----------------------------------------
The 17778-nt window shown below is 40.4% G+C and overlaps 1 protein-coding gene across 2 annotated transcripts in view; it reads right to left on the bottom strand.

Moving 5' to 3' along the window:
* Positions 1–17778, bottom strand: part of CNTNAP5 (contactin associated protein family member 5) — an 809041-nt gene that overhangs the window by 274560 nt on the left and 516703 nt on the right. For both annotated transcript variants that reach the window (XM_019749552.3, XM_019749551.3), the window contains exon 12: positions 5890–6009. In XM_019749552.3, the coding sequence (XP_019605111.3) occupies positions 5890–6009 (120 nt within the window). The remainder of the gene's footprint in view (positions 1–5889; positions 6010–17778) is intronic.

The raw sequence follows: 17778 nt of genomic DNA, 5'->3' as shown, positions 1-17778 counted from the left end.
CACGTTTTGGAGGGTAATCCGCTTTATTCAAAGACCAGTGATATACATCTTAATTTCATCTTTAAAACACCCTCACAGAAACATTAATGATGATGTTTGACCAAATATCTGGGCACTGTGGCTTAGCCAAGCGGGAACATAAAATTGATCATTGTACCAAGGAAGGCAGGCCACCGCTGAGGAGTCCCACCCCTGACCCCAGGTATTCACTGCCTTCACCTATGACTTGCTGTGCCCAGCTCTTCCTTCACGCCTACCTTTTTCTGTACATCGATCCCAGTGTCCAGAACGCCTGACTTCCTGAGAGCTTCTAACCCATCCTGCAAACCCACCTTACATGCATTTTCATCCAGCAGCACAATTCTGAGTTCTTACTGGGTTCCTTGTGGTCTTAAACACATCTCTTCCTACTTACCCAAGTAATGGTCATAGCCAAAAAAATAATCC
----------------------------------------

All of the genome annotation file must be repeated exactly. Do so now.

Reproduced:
The 17778-nt window shown below is 40.4% G+C and overlaps 1 protein-coding gene across 2 annotated transcripts in view; it reads right to left on the bottom strand.

Moving 5' to 3' along the window:
* Positions 1–17778, bottom strand: part of CNTNAP5 (contactin associated protein family member 5) — an 809041-nt gene that overhangs the window by 274560 nt on the left and 516703 nt on the right. For both annotated transcript variants that reach the window (XM_019749552.3, XM_019749551.3), the window contains exon 12: positions 5890–6009. In XM_019749552.3, the coding sequence (XP_019605111.3) occupies positions 5890–6009 (120 nt within the window). The remainder of the gene's footprint in view (positions 1–5889; positions 6010–17778) is intronic.

The raw sequence follows: 17778 nt of genomic DNA, 5'->3' as shown, positions 1-17778 counted from the left end.
CACGTTTTGGAGGGTAATCCGCTTTATTCAAAGACCAGTGATATACATCTTAATTTCATCTTTAAAACACCCTCACAGAAACATTAATGATGATGTTTGACCAAATATCTGGGCACTGTGGCTTAGCCAAGCGGGAACATAAAATTGATCATTGTACCAAGGAAGGCAGGCCACCGCTGAGGAGTCCCACCCCTGACCCCAGGTATTCACTGCCTTCACCTATGACTTGCTGTGCCCAGCTCTTCCTTCACGCCTACCTTTTTCTGTACATCGATCCCAGTGTCCAGAACGCCTGACTTCCTGAGAGCTTCTAACCCATCCTGCAAACCCACCTTACATGCATTTTCATCCAGCAGCACAATTCTGAGTTCTTACTGGGTTCCTTGTGGTCTTAAACACATCTCTTCCTACTTACCCAAGTAATGGTCATAGCCAAAAAAATAATCC